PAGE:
3D Printing and Batteries, a Match Made in Electrons?

by Aug 10, 2018

3D printing the next generation of batteries.


The density problem
Last week, some interesting news came out of Carnegie Mellon University about a development in the 3D printing of battery electrodes which immediately raised eyebrows across PTR. Although we do not cover the 3D printing market directly at our company, we’ve been asking various suppliers over the years while attending conferences about their trials and tribulations regarding the technology. From those past interactions, one of the main concerns had centered around density of the end product. In various types of 3D printing methods, the end products produced were porous in nature, thus requiring stronger input materials (like substituting a titanium alloy instead of steal for an automotive or aerospace application) in production which largely offset any gains from manufacturing step process reduction. Of course there are other issues at play such as the overall design of the sub-system not being accounted for when substituting a single component but the density problem may not be such a bad thing after all.

A solution looking for a problem
Capacity, more specifically, energy density is the leading driver of battery developments over the past few years. Most solutions; however, prove just beyond the reach of this production cycle (>5 years) with concepts like solid lithium anodes unable to conquer a dendrite problem and solid electrolytes not gelling ‘pun intended’. Going back to the fundamentals, a battery’s capacity is related to the total amount of active material that participates in the electrochemical reaction. So if the amount of active material can increase without changing the overall volume, this is ideal. Enter the 3D printer.

What had raised eyebrows at PTR was the simple connection of something which naturally produces a high volume, low density product (3D printers) with something which would benefit significantly from those same things. It’s not to say 3D printing and batteries have not had relations, until now, 3D printed battery electrode efforts were limited to extrusion-based printing, where a wire of material is extruded from a nozzle, creating continuous structures. The problem was the focus of the these efforts have not played to the strengths of the production method.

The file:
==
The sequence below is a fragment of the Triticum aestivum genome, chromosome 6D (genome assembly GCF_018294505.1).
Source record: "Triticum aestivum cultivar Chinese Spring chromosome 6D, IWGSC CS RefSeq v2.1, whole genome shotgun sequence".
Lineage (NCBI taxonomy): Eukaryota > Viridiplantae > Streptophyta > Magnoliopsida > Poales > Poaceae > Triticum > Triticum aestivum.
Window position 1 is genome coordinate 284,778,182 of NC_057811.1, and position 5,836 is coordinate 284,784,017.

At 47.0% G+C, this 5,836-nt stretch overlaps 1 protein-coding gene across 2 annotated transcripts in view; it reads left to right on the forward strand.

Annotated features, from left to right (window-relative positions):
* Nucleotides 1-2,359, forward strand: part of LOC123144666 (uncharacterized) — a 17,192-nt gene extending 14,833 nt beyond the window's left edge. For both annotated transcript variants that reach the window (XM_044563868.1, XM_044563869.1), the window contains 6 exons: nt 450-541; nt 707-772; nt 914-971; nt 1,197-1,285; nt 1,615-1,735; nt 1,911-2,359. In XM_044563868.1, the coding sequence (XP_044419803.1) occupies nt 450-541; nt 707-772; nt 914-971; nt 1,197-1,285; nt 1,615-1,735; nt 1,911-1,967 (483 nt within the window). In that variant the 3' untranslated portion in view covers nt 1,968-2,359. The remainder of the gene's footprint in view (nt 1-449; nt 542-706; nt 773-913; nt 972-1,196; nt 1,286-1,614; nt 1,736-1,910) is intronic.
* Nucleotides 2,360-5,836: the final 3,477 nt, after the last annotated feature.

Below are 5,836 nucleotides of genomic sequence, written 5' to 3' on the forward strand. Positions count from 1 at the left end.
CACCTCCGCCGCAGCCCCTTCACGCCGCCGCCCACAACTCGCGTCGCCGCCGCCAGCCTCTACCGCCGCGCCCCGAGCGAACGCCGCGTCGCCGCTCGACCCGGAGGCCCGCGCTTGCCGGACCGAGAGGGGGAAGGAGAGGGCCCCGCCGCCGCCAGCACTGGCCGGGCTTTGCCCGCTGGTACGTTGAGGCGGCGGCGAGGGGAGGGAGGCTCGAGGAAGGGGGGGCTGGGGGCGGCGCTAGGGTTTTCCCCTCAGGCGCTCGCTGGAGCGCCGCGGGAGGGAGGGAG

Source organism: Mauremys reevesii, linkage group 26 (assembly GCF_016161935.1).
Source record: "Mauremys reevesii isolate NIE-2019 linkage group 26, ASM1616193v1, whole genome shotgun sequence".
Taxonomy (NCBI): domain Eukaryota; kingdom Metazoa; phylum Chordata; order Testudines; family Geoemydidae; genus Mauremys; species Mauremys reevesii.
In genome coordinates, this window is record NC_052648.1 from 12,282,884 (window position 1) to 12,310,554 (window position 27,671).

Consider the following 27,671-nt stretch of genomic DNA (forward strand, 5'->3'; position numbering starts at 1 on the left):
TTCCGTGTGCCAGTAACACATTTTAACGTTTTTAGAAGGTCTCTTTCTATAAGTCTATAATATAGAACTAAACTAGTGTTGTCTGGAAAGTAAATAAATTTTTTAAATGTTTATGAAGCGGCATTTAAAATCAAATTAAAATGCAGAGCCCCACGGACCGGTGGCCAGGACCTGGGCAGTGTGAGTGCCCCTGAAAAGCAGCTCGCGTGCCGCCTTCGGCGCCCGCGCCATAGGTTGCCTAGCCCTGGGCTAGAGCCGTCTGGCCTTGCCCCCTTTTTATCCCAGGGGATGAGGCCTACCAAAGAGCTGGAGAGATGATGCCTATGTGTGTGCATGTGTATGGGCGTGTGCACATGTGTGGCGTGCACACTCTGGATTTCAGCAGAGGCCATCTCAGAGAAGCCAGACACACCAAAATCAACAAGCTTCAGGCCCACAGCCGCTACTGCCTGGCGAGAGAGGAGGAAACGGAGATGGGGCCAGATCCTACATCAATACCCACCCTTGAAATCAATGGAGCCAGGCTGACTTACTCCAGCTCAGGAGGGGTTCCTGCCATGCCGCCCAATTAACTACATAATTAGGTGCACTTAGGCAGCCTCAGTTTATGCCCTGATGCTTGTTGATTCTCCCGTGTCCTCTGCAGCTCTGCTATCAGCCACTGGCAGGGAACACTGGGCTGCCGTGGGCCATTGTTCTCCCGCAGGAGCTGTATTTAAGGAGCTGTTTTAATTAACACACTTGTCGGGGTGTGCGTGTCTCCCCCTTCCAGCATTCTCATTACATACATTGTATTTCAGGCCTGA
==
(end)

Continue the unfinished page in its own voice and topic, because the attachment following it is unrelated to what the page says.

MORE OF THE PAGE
Kicking the tires on the theory
With that promising premise, PTR set out to understand what exactly the solution was proposed by the folks at Carnegie Mellon and their partner, Missouri University of Science and Technology. We set out to find the specific 3D printing technology they used, how common it is as a production method, and what competing, alternative, or complimentary technologies could be doing to accelerate or inhibit its adoption high volume production of electrodes.

How are electrodes currently produced?
Before going into this new method, I feel it’s important to lay out how electrodes are currently manufactured. From analyzing a few capital equipment suppliers, it typically takes four to six steps to produce a battery electrode including process steps to: mix, sinter, coat, compress, and dry. By adopting 3D printing, companies could stand to combine the sintering, coating, and compressing steps.

Which 3D printing technology is being used?
The technology demonstrated in the article utilizes an Aerosol Jet-type of 3D printing with a unique method. The company which provided their technology, Optomec, is one of the only ones utilizing this technology. This raised a flag to PTR knowing that under a scaled environment, a minimum of three equipment vendors would be required for customers to be comfortable with a switch.

As such, one of the key assumptions made from the researchers, a claim of 2-3 years until industrial applications start to show up, comes into question. Until a few more, larger companies, decide to invest in Aerosol Jet printing technology, the electrode application will be unlikely to benefit. Adoption will only occur once the current supply glut is resolved, not occurring until after 2022, according to PTR’s EV Impact Report published last March.

That being said, PTR expects some niche applications for this technology to have earlier uptake, particularly in lower power such as medical devices followed by wearables. This is primarily due to the key value propositions having a high worth as weight plays a critical role.

Link to news article: here